Winks Lodge

-A A +A
Winks Panorama
1925, Wendall Hamlet. 213 Winks Way.
  • (Photograph by Hustvedt, CC BY-SA 3.0)
  • (Courtesy History Colorado, Office of Archaeology and Historic Preservation)

Winks Lodge, also known as Winks Panorama, is one of the most significant extant buildings representing Jim Crow–era accommodations. Built in 1925 by Wendall “Winks” Hamlet, the lodge was part of the Lincoln Hills development, an African American resort area near the Roosevelt National Forest in the town of Pinecliffe, Colorado. Lincoln Hills was founded in 1922 by the Lincoln Hills Development Company as a rural resort development for middle-class African Americans—the only one of its kind in a mountain setting. Before its decline following the 1929 crash, the development also saw the establishment of Camp Nizhoni (est. 1924), a YMCA camp for African American girls. Both Lincoln Hills and Camp Nizhoni are important African American sites that provide context for Winks Lodge, one of a handful of Western extant inns and guesthouses that specifically catered to middle-class African American travelers before the Civil Rights Act of 1964 desegregated public accommodations. 

Hamlet advertised Winks Lodge in Ebony magazine, and although not listed in the Green Book, the best known of the travel guides published for African Americans during this period, a survey of these guides shows that there were very few accommodations for travelers in the Intermountain West, and those that were available were in urban areas. Located approximately 17 miles southwest of Boulder and 40 miles northwest of Denver, and situated at the end of an unpaved road, Winks was a destination, rather than a place that one might pass by on the way to another town. During its most active period, from the 1920s until the 1960s, the property included cabins, a Honeymoon Cottage, and several outbuildings, as well as landscape features. The main lodge is a rectangular, three-story, wood-shingled, Craftsman building that makes sensitive use of the sloped site and local vernacular materials.

Like many owner-constructed vernacular accommodations, Winks Lodge included aspects of residential architecture in both its spatial organization and its finishings. Built into a wooded hillside, Winks Lodge opened out on the western facade, with a basement or ground floor used primarily for storage and workrooms, and a main floor with a master bedroom, great room, dining room, winter kitchen, and an enclosed wraparound porch (likely added later). The top floor was reserved for six bedrooms, which were reached via a double-loaded corridor, and a bathroom. Visitors reached the main floor entrance at a hipped gable on the south facade via an exterior wood stair.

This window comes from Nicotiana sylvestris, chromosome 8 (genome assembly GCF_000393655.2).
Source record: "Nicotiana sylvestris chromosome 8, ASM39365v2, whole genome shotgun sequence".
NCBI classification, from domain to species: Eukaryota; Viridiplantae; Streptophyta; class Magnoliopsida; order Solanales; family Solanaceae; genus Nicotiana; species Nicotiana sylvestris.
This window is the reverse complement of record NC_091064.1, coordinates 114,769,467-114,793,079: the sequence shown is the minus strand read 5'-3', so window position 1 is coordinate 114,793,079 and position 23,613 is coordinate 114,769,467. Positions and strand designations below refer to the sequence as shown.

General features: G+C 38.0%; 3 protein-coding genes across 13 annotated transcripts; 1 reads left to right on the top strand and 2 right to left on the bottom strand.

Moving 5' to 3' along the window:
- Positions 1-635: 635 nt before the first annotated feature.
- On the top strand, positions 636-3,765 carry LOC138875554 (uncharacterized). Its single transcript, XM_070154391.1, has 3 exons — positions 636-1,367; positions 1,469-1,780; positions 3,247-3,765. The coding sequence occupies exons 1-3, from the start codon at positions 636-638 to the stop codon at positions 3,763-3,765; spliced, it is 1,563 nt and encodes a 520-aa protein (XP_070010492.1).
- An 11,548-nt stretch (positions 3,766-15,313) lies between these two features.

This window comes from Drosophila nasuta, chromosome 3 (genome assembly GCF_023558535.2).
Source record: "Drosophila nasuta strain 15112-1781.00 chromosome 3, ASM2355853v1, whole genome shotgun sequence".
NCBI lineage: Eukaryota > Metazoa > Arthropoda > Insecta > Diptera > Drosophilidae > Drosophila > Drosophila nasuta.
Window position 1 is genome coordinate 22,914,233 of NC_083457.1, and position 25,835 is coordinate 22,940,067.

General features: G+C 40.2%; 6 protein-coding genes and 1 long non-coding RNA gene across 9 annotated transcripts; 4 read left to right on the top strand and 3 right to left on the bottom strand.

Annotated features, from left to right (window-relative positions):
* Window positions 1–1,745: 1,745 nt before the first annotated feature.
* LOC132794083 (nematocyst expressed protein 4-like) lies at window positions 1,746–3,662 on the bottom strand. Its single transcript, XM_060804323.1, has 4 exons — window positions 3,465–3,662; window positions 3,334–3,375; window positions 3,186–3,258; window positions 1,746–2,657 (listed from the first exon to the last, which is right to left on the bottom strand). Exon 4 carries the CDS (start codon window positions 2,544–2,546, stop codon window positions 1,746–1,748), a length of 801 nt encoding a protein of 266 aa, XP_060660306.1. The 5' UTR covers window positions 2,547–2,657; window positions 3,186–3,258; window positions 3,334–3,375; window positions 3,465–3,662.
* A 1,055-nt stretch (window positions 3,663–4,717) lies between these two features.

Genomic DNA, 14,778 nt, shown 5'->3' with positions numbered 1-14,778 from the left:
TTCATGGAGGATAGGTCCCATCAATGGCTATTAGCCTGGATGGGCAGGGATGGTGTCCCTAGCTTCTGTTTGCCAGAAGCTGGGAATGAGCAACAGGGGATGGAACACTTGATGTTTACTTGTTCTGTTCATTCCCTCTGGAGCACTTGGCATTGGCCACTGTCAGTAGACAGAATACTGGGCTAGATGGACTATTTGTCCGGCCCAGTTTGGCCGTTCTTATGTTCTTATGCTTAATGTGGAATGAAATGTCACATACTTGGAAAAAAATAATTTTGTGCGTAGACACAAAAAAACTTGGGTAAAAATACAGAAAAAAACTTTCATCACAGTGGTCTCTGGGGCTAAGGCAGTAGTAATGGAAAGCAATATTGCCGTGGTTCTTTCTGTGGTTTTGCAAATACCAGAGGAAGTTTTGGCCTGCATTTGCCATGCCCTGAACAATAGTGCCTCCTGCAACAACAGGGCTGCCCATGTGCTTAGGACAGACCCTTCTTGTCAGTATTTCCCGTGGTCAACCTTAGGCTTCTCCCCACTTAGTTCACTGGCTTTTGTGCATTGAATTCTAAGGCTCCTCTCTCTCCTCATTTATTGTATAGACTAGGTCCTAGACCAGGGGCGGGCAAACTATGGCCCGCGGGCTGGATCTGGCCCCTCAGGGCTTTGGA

The lodge was constructed with local materials, including rough-laid stone, peeled and unpeeled logs, split timbers, and wood-shingle siding. Its design evoked the Rustic style of popular inns such as Old Faithful in Yellowstone National Park, but combined with finer detailing, including a pressed-metal ceiling and a mural located in the stairwell between floors by Jesse DuBois, the son of Melba Hamlet, Winks’s second wife and the lodge’s storied cook, that depicts three African American figures and horses in a mountain landscape. Sitting on a stone foundation with concrete footers, the main and upper floors are supported by visible stone walls. Exposed brackets and rafters, projecting eaves, and six small dormers with sash windows reflect the lodge’s Craftsman characteristics, as does the grand stone fireplace in the great room and built-in cabinets in the winter kitchen.

The informal use of local materials extends to the outdoor spaces of the lodge, which, owing in part to the sloping site, was organized around the main building in a series of terraces, stairs, and paths. Fieldstone, railroad ties, and logs were the main elements used to construct stairs and retaining walls, to delineate parking areas and paths, and to define planter beds and the four terraces. Documented outbuildings included an incinerator, shed, outhouse, at least one well, and a barbecue built of brick, quartz, and granite stone.

Hamlet operated the business until his death in 1965, and it is now under the stewardship of Willow Educational Services and Lincoln Hills Cares.


“Winks Lodge.” Colorado Encyclopedia. Last modified November 04, 2019.

Fly, Everett, and Bertha W. LaBarbara Galloway, “Winks Panorama,” Gilpin County, Colorado. National Register of Historic Places Inventory-Nomination Form, 1980. National Park Service, U.S. Department of the Interior, Washington, D.C.

Leavitt, Craig. Revised by Astrid Liverman. “Winks Panorama (Boundary Increase and Amendment),” Gilpin County, Colorado. National Register of Historic Places Inventory-Nomination Form, 2014. National Park Service, U.S. Department of the Interior, Washington, D.C.

Slaterpaull Architects. “Winks Lodge, Lincoln Hills, CO Historic Structure Assessment and Preservation Plan.” August 2007. On file at History Colorado, Denver.

Writing Credits

Jennifer Reut

If SAH Archipedia has been useful to you, please consider supporting it.

SAH Archipedia tells the story of the United States through its buildings, landscapes, and cities. This freely available resource empowers the public with authoritative knowledge that deepens their understanding and appreciation of the built environment. But the Society of Architectural Historians, which created SAH Archipedia with University of Virginia Press, needs your support to maintain the high-caliber research, writing, photography, cartography, editing, design, and programming that make SAH Archipedia a trusted online resource available to all who value the history of place, heritage tourism, and learning.